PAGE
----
Finding a good moderator for an awards event seems to be challenging. Many were hopeful that Handler would bring the right mix of humor and respect to the National Book Awards this year. Unfortunately, he kicked off the event with tired comments about the lack of glamour in bookish events, saying the National Book Awards are “like the Oscars if nobody gave a shit about the Oscars.”

Most of the rest of  his “humorous” comments were weak, but the lowest point occurred when, after Woodson gave a moving acceptance speech for the National Book Award for Young People’s Literature for her memoir, Brown Girl Dreaming, (Penguin/Nancy Paulsen), Handler made a strange racist comment that Woodson is “allergic to watermelon.” Earlier, he mentioned that one day he hopes to win a Coretta Scott King Book Award.

Handler quickly apologized for his “ill-conceived attempts at humor” and followed up with a pledge of $10,000 as well as matching donations up to $100,000, to the We Need Diverse Books (WNDB) Indiegogo campaign.

National Book Award Winners, 2014

Thursday, November 20th, 2014

2014_winners

Marine and debut author Phil Klay won this year’s National Book Award in fiction at a ceremony in New York last night for his short story collection, Redeployment, (Penguin Press; Penguin Audio; Thorndike, OverDrive Sample).

Covering the event, NPR noted that it was “packed as much with jabs at Amazon as with jazzy entrance music.” The video of the full event, hosted by Daniel Handler is below (be patient, it takes a while to load, then it requires you to register and the actual event doesn’t begin until 20 minutes in to the video).

Broadcast live streaming video on Ustream

In nonfiction, the winner is a familiar name in publishing, Evan Osnos son of Peter Osnos, former Washington Post reporter and founder of Public Affairs (now an imprint of Perseus), for Age of Ambition: Chasing Fortune, Truth and Faith in the New China, (Macmillan/FSG, Brilliance Audio; OverDrive Sample), based on his reporting on China for the New Yorker.

Jacqueline Woodson’s memoir, Brown Girl Dreaming(Penguin/Nancy Paulsen; Listening Library;  OverDrive Sample) won the award for Young People’s Literature. Woodson has won many ALA awards for her work, including 3 Newbery Honors, a Caldecott Honor and a Coretta Scott King Medal and 4 Honors.

Audio Sample:

The winner ins poetry is former Nobel laureate and 1993 Pulitzinr Prize winner Louise Glück for  Faithful and Virtuous Night, (Macmillan/Farrar, Straus and Giroux,  OverDrive Sample).

Anthony Award Winners

Monday, November 17th, 2014

After already winning an Edgar Best Novel award for his standalone title, Ordinary Grace, (S&S/Atria;  released in trade paperback in March; Thorndike), William Kent Krueger added an Anthony Best Novel award last night for the same title.

This is Krueger’s fourth Anthony, including Best First Novel in 1999 for Iron Lake and back-to-back Best Novel Awards for Blood Hollow (2005) and Mercy Falls (2006). in 2005 and 2006, all of which are in his Cork O’Connor series,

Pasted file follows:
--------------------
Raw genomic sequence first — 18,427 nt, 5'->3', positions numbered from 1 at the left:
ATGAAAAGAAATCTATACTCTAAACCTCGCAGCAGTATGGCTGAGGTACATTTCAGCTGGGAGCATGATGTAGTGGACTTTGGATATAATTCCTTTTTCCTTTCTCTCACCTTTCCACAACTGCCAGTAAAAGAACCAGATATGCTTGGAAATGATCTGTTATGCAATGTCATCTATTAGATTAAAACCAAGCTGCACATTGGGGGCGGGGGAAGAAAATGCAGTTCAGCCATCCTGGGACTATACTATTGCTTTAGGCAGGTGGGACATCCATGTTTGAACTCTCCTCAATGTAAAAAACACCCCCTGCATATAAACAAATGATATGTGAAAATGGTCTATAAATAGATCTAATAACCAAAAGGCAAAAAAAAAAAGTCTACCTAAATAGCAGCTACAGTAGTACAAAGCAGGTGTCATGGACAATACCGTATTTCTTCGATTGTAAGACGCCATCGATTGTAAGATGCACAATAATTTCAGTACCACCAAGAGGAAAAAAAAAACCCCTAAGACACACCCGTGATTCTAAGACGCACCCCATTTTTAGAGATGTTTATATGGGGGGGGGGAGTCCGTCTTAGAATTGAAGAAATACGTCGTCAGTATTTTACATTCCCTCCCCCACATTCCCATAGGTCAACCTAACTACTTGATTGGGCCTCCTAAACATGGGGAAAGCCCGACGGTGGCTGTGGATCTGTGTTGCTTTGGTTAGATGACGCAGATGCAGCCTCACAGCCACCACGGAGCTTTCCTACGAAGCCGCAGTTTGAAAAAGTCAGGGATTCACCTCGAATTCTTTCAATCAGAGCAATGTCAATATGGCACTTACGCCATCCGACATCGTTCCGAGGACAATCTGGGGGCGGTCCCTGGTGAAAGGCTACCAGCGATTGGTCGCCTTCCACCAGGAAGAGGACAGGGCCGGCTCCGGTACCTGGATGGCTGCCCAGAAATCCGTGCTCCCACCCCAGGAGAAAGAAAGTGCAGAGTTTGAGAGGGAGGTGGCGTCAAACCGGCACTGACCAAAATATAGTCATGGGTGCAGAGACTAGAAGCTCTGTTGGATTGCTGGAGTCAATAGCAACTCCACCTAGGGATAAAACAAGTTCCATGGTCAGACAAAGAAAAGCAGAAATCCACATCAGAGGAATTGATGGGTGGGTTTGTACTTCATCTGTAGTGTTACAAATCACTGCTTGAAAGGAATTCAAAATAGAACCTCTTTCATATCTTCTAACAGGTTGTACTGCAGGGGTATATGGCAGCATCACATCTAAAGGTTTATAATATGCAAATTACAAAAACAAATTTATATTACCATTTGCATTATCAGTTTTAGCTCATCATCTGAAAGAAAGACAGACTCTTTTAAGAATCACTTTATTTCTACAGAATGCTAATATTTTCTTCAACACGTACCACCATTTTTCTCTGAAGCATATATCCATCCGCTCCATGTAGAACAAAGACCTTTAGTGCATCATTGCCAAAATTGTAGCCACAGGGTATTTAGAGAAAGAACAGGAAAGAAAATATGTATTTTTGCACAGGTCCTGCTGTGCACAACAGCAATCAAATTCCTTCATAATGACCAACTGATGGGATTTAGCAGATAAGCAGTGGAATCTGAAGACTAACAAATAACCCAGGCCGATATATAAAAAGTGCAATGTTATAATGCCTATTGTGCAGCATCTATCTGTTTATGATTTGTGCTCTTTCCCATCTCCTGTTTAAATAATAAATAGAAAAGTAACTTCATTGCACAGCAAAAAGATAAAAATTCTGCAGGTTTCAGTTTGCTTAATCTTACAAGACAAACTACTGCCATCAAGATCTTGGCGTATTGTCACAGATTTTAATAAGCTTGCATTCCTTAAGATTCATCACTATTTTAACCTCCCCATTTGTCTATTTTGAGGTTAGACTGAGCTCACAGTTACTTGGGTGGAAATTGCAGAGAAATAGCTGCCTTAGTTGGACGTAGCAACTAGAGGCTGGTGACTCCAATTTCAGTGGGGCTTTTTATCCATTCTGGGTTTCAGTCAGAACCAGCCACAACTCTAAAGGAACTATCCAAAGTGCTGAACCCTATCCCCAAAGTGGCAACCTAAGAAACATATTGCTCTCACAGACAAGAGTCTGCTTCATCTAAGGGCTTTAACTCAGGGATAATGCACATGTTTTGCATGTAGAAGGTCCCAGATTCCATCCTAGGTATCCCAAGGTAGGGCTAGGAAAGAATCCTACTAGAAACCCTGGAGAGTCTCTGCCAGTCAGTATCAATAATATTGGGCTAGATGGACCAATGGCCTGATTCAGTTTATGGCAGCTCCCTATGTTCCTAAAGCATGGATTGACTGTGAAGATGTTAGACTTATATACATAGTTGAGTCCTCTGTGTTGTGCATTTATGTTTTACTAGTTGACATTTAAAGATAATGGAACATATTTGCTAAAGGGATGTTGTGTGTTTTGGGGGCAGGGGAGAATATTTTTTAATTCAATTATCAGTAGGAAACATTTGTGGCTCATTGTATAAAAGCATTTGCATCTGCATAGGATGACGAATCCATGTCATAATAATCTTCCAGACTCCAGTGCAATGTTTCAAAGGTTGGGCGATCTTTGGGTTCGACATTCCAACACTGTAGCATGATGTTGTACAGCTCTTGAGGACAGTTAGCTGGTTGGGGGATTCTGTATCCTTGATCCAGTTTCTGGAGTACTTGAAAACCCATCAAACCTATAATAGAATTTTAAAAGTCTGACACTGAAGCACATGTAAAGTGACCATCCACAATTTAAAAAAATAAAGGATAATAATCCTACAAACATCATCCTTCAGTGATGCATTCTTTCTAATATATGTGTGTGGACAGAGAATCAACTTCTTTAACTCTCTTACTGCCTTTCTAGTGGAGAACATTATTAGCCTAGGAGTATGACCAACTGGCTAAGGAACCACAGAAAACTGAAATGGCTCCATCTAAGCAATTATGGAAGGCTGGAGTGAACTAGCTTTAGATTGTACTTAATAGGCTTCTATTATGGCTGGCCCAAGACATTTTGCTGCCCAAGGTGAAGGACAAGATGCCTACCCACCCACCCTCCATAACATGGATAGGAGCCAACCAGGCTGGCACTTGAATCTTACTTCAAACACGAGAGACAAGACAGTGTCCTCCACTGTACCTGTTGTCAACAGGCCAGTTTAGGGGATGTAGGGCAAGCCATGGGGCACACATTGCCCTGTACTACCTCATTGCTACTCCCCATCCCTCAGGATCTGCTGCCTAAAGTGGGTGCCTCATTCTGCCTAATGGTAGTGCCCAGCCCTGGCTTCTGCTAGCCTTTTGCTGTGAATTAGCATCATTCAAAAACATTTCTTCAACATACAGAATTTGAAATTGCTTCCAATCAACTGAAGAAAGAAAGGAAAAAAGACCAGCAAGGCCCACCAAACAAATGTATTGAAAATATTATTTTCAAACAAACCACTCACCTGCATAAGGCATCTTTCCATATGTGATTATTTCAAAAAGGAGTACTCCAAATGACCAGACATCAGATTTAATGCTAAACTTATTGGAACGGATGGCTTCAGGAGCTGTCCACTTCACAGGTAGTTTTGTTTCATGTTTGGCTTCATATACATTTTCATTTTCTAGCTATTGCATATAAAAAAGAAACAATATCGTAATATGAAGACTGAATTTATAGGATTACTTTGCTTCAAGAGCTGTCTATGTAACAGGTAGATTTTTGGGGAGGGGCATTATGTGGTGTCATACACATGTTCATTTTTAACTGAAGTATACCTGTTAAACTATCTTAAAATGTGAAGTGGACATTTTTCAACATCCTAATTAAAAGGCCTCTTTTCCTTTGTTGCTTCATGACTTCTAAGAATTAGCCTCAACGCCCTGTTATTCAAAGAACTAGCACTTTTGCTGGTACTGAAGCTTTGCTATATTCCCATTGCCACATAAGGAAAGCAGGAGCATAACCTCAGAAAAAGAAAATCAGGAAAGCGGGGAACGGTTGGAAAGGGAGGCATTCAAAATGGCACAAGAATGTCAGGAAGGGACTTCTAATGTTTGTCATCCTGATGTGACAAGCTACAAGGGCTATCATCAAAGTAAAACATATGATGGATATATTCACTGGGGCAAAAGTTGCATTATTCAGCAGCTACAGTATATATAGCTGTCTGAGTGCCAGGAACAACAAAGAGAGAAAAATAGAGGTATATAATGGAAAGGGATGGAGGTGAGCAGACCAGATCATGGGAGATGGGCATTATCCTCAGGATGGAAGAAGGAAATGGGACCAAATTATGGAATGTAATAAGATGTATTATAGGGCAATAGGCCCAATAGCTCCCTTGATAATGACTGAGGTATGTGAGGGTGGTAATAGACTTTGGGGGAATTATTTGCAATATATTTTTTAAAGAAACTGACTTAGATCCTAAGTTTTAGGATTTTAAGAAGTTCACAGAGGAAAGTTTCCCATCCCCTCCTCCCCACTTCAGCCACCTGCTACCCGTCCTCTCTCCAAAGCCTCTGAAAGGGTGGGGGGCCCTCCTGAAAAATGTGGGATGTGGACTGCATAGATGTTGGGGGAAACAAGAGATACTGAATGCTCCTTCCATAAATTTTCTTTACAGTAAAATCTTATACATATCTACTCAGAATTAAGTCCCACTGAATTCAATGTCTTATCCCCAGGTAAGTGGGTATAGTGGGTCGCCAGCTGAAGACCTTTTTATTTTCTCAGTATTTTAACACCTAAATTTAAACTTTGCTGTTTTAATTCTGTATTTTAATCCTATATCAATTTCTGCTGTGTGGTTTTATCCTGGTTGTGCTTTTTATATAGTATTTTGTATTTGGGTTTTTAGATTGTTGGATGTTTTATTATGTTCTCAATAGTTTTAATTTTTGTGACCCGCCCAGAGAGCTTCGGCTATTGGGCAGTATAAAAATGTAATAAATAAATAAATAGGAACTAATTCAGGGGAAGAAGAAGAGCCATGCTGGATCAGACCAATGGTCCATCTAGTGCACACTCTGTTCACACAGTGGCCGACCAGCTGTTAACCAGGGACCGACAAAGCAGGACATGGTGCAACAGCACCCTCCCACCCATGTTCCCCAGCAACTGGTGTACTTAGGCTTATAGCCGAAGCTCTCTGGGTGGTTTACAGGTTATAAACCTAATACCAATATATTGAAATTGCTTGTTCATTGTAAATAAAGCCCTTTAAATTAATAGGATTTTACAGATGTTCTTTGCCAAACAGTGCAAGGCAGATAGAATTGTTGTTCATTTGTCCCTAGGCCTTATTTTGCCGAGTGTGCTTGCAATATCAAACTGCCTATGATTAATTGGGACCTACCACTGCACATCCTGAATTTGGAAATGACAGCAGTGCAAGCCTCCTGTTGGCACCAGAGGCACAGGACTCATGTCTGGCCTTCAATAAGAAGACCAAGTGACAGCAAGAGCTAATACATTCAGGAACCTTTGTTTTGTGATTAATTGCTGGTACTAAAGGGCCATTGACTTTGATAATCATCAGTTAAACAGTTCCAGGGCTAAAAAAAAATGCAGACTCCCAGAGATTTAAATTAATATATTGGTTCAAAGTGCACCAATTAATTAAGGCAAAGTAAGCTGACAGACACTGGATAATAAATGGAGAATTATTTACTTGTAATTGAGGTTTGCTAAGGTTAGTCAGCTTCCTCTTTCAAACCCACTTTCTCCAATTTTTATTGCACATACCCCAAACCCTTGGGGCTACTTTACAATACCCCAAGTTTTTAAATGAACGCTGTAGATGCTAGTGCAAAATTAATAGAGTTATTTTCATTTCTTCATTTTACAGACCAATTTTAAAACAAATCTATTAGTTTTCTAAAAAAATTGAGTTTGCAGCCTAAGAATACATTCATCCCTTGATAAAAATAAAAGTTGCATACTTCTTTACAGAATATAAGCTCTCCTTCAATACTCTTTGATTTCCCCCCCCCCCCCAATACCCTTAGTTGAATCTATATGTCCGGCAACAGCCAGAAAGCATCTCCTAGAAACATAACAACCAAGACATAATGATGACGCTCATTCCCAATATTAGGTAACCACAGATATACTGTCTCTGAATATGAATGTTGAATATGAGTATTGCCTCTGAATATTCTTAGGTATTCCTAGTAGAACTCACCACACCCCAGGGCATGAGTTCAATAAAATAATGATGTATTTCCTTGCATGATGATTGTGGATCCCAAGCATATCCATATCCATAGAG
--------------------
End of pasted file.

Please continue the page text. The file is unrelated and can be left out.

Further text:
The other Anthony award winners  the in book categories are:

Best First Novel:

Matt Coyle, Yesterday’s Echo, Oceanview Publishing; Brilliance Audio)

Best Children’s or Young Adult Novel:

Joelle Charbonneau, The Testing,( HMH Books for Young Readers,  trade paperback coming 1/6/15),

Best Critical or Non-Fiction Work:

Daniel Stashower, The Hour of Peril: The Secret Plot to Murder Lincoln Before the Civil War  (Macmillan/Minotaur)

Best Audio Book:

Robert Galbraith, The Cuckoo’s Calling, read by Robert Glenister, (Hachette Audio)

Best Paperback Original Novel:

Catriona McPherson, As She Left It, (Midnight Ink)

Readers Advisory: THE NARROW ROAD TO THE DEEP NORTH

Monday, October 27th, 2014

9780385352857_cd8abThe winner of the Booker, announced Oct 14, The Narrow Road To The Deep North, by Richard Flanagan (RH/Knopf), arrives on the 11/2/14 NYT Hardcover Fiction list at #10.

It’s the ninth Booker winner in a row to hit the list, as the NYT BR‘s “Inside the List” column notes (the most successful of those, of course is Hilary Mantel’s Wolf Hall, followed by Anne Enright’s The Gathering).

The award has had a major impact on the author’s life. Flanagan recently told the Telegraph that the prize money saved him from turning to a “life down the mines,” adding, “I’m not a wealthy man. This means I can continue to write.”

Based on reviews, it may be difficult to find a way to recommend the book. Even fan Ron Charles warned in the Washington Post that this “story about a group of Australian POWs during World War II will cast a shadow over your summer and draw you away from friends and family into dark contemplation the way only the most extraordinary books can,” hardly a way to encourage potential readers.

Wendy Bartlett, head of collection development at Cuyahoga P.L, Ohio, offers another way to look at it:

If your readers engaged with Hillenbrand’s Unbroken, or are fans of the timeless love story in Garcia Marquez’ Love in the Time of Cholera, they will absolutely love The Narrow Road To The Deep North, one of the most readable and emotionally available Booker winners in years.